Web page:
- The Washington Times - Friday, March 2, 2018

Germany’s interior ministry has downplayed a cyberattack that reportedly resulted in sensitive information being stolen from a government computer network.

Ministry spokesman Johannes Dimroth told reporters Friday that authorities were monitoring the attack before it was revealed in the media this week, and that “acute danger was averted soon after it became known.”

The attack affected Germany’s Informationsverbund Berlin-Bonn (IVBB), a federal computer network used to exchange sensitive but not highly classified documents, Mr. Dimroth told reporters, according to Reuters.

The attack was first disclosed by German news outlets on Wednesday, prompting members of the German parliament’s intelligence oversight committee to convene a special session Thursday demanding details after having been left in the dark prior to recent media reporting.

“It is a real cyberattack on parts of the government system. It’s an ongoing process, an ongoing attack,” Armin Schuster, a member of Chancellor Angela Merkel’s conservative party and the committee’s chairman, told reporters after being briefed on the attack. “The spilling of secrets caused considerable damage, but the government, as of today, is trying to limit the damage.”

Authorities are investigating the leak, Mr. Dirmoth said Friday, and Germany’s chief federal prosecutor’s office said a preliminary probe is underway.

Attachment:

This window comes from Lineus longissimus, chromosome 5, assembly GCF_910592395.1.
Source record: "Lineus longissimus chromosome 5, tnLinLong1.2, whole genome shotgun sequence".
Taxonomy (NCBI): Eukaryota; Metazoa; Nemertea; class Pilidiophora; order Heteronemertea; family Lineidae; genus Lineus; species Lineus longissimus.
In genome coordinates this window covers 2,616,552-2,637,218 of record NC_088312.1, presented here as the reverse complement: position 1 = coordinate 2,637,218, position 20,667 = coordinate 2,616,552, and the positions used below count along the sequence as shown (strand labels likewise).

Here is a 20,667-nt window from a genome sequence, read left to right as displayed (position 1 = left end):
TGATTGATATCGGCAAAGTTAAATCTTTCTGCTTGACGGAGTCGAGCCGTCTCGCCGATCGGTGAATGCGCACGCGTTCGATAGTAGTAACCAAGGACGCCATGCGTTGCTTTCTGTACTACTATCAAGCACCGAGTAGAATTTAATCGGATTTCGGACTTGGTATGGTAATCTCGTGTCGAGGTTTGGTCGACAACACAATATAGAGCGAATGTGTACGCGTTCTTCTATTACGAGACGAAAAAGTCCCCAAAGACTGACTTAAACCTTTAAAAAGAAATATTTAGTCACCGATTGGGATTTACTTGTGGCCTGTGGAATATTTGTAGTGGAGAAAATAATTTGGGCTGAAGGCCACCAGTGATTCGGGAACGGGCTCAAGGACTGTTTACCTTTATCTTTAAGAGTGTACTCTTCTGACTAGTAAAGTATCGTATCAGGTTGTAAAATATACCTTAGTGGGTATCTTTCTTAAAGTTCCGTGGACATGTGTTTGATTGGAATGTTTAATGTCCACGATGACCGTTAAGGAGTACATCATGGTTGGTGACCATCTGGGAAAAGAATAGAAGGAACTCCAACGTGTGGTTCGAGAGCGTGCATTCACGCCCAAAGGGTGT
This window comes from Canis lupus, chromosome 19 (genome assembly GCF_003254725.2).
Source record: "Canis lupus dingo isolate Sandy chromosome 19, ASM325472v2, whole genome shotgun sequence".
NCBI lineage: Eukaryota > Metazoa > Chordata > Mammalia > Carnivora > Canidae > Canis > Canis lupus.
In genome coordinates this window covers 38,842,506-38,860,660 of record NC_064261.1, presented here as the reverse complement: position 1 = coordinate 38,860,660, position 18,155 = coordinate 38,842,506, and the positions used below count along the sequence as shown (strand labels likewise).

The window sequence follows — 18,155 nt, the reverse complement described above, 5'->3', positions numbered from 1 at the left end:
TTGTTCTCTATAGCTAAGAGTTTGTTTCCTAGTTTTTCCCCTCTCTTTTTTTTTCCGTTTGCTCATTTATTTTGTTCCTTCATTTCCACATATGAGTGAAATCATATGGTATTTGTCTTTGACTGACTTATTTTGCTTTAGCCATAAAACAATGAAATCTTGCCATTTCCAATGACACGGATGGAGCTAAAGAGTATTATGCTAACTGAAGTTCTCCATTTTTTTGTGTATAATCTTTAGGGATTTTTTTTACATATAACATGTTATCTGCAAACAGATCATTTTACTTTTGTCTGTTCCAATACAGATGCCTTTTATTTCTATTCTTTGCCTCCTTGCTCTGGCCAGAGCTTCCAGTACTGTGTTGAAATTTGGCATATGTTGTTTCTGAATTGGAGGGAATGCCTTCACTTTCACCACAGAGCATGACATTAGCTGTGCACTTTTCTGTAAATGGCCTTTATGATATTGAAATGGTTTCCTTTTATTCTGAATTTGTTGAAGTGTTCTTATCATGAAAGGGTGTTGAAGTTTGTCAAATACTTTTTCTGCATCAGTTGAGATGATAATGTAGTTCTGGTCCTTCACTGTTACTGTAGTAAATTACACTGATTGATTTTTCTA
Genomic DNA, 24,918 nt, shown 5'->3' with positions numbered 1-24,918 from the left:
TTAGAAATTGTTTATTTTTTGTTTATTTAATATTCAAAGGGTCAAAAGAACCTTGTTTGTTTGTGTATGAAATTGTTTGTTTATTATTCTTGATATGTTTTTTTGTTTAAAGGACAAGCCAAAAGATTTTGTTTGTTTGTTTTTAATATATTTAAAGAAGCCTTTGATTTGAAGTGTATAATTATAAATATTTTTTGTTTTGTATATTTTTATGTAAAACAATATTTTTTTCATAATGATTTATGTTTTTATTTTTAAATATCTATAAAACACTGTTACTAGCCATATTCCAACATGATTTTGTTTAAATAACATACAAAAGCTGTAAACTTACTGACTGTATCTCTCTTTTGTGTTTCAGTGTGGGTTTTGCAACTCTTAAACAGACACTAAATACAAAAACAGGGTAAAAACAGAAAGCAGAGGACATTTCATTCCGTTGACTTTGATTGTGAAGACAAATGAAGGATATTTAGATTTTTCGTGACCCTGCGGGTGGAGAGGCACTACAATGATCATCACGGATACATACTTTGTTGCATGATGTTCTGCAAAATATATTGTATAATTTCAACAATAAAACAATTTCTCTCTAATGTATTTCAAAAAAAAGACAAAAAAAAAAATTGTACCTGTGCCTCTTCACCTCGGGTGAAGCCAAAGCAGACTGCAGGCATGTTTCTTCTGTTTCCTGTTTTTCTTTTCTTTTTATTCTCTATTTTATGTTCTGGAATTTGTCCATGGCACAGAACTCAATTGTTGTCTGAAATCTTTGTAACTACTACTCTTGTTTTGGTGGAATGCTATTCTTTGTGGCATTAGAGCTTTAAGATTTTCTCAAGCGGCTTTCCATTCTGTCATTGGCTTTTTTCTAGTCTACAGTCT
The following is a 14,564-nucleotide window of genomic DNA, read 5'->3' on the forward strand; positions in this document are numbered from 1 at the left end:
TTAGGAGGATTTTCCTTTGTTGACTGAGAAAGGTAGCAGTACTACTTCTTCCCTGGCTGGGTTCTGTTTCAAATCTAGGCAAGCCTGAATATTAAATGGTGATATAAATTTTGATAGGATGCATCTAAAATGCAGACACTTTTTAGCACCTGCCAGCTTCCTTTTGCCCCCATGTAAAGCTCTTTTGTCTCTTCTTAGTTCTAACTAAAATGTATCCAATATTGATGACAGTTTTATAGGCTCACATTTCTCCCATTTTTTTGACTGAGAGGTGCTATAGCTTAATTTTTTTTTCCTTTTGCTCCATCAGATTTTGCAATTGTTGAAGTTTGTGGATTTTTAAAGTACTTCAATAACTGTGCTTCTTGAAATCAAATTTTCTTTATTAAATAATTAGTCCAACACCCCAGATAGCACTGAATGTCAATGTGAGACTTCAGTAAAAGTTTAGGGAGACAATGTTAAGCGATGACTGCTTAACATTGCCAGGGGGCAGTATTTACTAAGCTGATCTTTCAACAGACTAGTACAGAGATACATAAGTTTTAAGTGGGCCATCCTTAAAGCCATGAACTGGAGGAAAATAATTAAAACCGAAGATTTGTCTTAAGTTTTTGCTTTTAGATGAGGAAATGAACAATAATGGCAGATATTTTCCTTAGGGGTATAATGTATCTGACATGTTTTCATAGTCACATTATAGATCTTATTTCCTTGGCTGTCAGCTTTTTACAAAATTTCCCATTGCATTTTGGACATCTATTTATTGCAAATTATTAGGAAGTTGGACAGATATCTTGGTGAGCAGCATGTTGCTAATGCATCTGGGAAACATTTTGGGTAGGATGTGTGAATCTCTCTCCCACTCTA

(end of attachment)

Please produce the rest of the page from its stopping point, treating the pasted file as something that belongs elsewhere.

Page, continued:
Mr. Dirmoth declined to comment on whether authorities have linked the attack to Russia, notwithstanding media reports linking the incident to suspected state-sponsored hackers.

German media reported earlier this week that security researchers believe the attack was waged by a hacking group known as “Snake” previously linked to Russian intelligence, drawing a reaction Friday from Kremlin spokesman Dmitry Peskov.

“We note with regret that any hacking attacks in the world are associated with Russian hackers but that each time they (the allegations) are made without any tangible proof,” Mr. Peskov said during a conference call with reporters Friday.

Like the U.S., Germany has blamed Russia before for instances of state-sponsored cyberattacks. The German Federal Office for Information Security previously said a 2015 attack against the Bundestag parliamentary network was likely waged by a hacking group known by names such as APT28, Fancy Bear and Sofacy. Security researchers have linked that group to Russian intelligence as well, including hacking campaigns waged against U.S. targets during the 2016 presidential election widely blamed on Russian operatives.

The IVBB hack was “a technically sophisticated attack that had been planned for some time,” Interior Minister Thomas de Maizière said Thursday.

If positively linked to Russia, the hacking will constitute “a form of warfare against Germany,” said Greens Party member Dieter Janacek, the head of the digital affairs committee, the Berliner Zeitung newspaper reported.

German authorities discovered the IVBB hack in December, but the attackers may have been active at that point for upwards of a year already, according to media reports.

A total of 17 computers are believed to have been affected, including at least one machine apparently belonging to an employee of the Federal Ministry of Defense, Germany’s NDR/WDR reported Friday. The attack was part of a global operation that also targeted computers Scandinavian, South American and Ukrainian computer systems, the report said.

Palo Alto Networks, a U.S. cybersecurity firm, warned earlier this week that Fancy Bear hackers have been actively foreign affairs agencies and ministries in North America and Europe.


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